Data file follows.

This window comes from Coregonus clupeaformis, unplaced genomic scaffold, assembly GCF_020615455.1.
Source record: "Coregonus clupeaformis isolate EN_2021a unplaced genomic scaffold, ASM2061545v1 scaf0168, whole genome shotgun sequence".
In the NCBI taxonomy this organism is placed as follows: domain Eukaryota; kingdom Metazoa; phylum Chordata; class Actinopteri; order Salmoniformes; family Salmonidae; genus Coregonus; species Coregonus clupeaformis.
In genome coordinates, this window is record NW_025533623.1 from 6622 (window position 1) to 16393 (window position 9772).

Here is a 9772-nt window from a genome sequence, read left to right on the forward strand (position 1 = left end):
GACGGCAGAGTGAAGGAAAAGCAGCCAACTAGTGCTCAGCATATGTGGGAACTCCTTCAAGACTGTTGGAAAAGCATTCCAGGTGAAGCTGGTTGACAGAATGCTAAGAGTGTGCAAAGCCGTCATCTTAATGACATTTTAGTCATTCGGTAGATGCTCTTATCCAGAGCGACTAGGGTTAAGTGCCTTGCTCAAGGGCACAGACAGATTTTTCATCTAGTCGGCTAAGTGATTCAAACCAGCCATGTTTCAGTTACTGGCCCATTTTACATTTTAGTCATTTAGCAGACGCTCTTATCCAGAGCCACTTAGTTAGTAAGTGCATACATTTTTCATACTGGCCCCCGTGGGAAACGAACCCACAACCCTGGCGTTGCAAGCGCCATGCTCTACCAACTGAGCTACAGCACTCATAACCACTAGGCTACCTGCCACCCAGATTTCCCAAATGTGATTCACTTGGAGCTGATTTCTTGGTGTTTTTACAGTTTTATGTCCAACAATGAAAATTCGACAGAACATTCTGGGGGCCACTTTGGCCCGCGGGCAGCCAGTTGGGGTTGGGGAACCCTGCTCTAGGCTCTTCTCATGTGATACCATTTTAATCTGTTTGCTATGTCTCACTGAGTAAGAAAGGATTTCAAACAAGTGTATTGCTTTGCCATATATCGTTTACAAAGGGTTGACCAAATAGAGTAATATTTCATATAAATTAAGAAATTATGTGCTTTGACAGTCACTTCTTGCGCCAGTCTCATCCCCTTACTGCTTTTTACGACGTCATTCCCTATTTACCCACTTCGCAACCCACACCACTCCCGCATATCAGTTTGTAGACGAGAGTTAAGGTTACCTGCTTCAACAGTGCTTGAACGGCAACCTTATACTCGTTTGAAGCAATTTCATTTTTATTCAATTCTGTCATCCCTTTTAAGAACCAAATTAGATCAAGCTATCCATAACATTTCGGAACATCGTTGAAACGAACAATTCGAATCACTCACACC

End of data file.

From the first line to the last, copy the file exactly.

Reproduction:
This window comes from Coregonus clupeaformis, unplaced genomic scaffold, assembly GCF_020615455.1.
Source record: "Coregonus clupeaformis isolate EN_2021a unplaced genomic scaffold, ASM2061545v1 scaf0168, whole genome shotgun sequence".
In the NCBI taxonomy this organism is placed as follows: domain Eukaryota; kingdom Metazoa; phylum Chordata; class Actinopteri; order Salmoniformes; family Salmonidae; genus Coregonus; species Coregonus clupeaformis.
In genome coordinates, this window is record NW_025533623.1 from 6622 (window position 1) to 16393 (window position 9772).

Here is a 9772-nt window from a genome sequence, read left to right on the forward strand (position 1 = left end):
GACGGCAGAGTGAAGGAAAAGCAGCCAACTAGTGCTCAGCATATGTGGGAACTCCTTCAAGACTGTTGGAAAAGCATTCCAGGTGAAGCTGGTTGACAGAATGCTAAGAGTGTGCAAAGCCGTCATCTTAATGACATTTTAGTCATTCGGTAGATGCTCTTATCCAGAGCGACTAGGGTTAAGTGCCTTGCTCAAGGGCACAGACAGATTTTTCATCTAGTCGGCTAAGTGATTCAAACCAGCCATGTTTCAGTTACTGGCCCATTTTACATTTTAGTCATTTAGCAGACGCTCTTATCCAGAGCCACTTAGTTAGTAAGTGCATACATTTTTCATACTGGCCCCCGTGGGAAACGAACCCACAACCCTGGCGTTGCAAGCGCCATGCTCTACCAACTGAGCTACAGCACTCATAACCACTAGGCTACCTGCCACCCAGATTTCCCAAATGTGATTCACTTGGAGCTGATTTCTTGGTGTTTTTACAGTTTTATGTCCAACAATGAAAATTCGACAGAACATTCTGGGGGCCACTTTGGCCCGCGGGCAGCCAGTTGGGGTTGGGGAACCCTGCTCTAGGCTCTTCTCATGTGATACCATTTTAATCTGTTTGCTATGTCTCACTGAGTAAGAAAGGATTTCAAACAAGTGTATTGCTTTGCCATATATCGTTTACAAAGGGTTGACCAAATAGAGTAATATTTCATATAAATTAAGAAATTATGTGCTTTGACAGTCACTTCTTGCGCCAGTCTCATCCCCTTACTGCTTTTTACGACGTCATTCCCTATTTACCCACTTCGCAACCCACACCACTCCCGCATATCAGTTTGTAGACGAGAGTTAAGGTTACCTGCTTCAACAGTGCTTGAACGGCAACCTTATACTCGTTTGAAGCAATTTCATTTTTATTCAATTCTGTCATCCCTTTTAAGAACCAAATTAGATCAAGCTATCCATAACATTTCGGAACATCGTTGAAACGAACAATTCGAATCACTCACACC